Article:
Having an overweight dog can seriously impact their quality of life and shorten their life expectancy. Here, our Lithia Springs vets discuss the signs of an overweight dog and how you can help manage their weight.
Signs of an Overweight Dog
Your veterinarian will weigh your dog at their regular wellness check and perform a thorough examination to determine your dog's overall health. Your vet can then let you know if your dog is overweight based on their breed and build.
Excess weight can be a contributing factor to many serious conditions in dogs. This is why it's so important to help your dog maintain a healthy weight throughout their lifetime.
If you aren't sure whether a trip to the vet is called for, here are some signs that will give you a good indication of whether your dog is carrying extra weight.
Your Dog's Fitness Level
- Overweight dogs often pant even when walking relatively slowly, and may walk slower or need to take more naps than before.
Feel for Your Dog's Ribs
- If your dog is a healthy weight you should be able to feel their ribs.
See Where Your Dog Fits on the Chart
- Dogs that are overweight will generally have no visible waistline and no distinction between the chest and stomach when viewed side-on. See the illustration below to get a better understanding of how your dog should look from the side.
Weight Loss Program
Weight gain can be a symptom of a serious underlying illness, so if you think that your dog is overweight, a trip to the vet is called for.
If your vet determines that your dog has no underlying illnesses causing the weight gain, they will recommend a diet and exercise plan to help get your dog's weight back on track safely.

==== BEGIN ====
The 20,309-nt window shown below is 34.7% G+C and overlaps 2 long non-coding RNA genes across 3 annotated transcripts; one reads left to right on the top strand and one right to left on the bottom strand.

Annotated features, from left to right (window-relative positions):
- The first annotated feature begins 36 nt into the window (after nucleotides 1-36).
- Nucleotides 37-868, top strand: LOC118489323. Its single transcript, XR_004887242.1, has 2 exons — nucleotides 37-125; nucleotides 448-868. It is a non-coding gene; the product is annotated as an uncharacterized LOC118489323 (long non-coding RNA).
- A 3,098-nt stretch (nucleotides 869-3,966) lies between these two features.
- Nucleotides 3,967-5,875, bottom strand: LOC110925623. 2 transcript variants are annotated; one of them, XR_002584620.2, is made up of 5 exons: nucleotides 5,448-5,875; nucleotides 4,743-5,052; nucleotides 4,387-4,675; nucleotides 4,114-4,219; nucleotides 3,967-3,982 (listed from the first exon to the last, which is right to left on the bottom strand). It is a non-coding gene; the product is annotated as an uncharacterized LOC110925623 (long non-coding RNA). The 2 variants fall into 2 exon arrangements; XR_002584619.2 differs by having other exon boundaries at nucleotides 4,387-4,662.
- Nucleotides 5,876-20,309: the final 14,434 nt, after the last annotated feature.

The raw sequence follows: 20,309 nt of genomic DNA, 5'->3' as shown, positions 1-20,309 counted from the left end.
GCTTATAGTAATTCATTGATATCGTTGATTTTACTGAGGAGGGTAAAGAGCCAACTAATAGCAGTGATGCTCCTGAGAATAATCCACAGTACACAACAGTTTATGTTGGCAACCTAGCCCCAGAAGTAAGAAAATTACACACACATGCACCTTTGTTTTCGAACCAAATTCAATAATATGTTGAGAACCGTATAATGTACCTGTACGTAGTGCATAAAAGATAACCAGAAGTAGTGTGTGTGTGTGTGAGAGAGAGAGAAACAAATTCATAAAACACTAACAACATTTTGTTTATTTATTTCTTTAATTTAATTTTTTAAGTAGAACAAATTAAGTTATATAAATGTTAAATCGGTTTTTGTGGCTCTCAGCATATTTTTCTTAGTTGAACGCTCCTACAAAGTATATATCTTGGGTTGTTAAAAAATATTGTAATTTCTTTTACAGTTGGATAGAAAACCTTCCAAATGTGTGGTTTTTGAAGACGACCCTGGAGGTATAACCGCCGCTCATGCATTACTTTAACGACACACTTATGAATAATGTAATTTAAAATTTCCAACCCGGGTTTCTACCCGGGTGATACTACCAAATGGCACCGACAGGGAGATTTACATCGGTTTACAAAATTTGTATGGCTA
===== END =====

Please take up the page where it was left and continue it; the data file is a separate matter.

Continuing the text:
Below are a few things that your vet may recommend to help your dog get back in shape.
- Keep to a regular exercise schedule for your dog, including going for walks twice a day and playtime outside once a day. Play can be fetch, tug-of-war, or any game you play with your dog where they are active.
- Your vet will be able to calculate how much to feed your dog at each meal and prescribe a low-calorie diet food to help your dog reach a healthier weight. Be sure your dog eats at the same time every day, and that you measure out the portions carefully based on the ideal weight for their breed (or size).
- Annual or twice-yearly wellness exams allow your vet to monitor your pet's weight and spot the early signs of illness so that conditions can be treated before they become more serious.
If your dog begins following a weight loss plan, visit your vet for follow-up appointments so that your pet's progress can be monitored and dietary adjustments made if necessary
Note: The advice provided in this post is intended for informational purposes and does not constitute medical advice regarding pets. For an accurate diagnosis of your pet's condition, please make an appointment with your vet.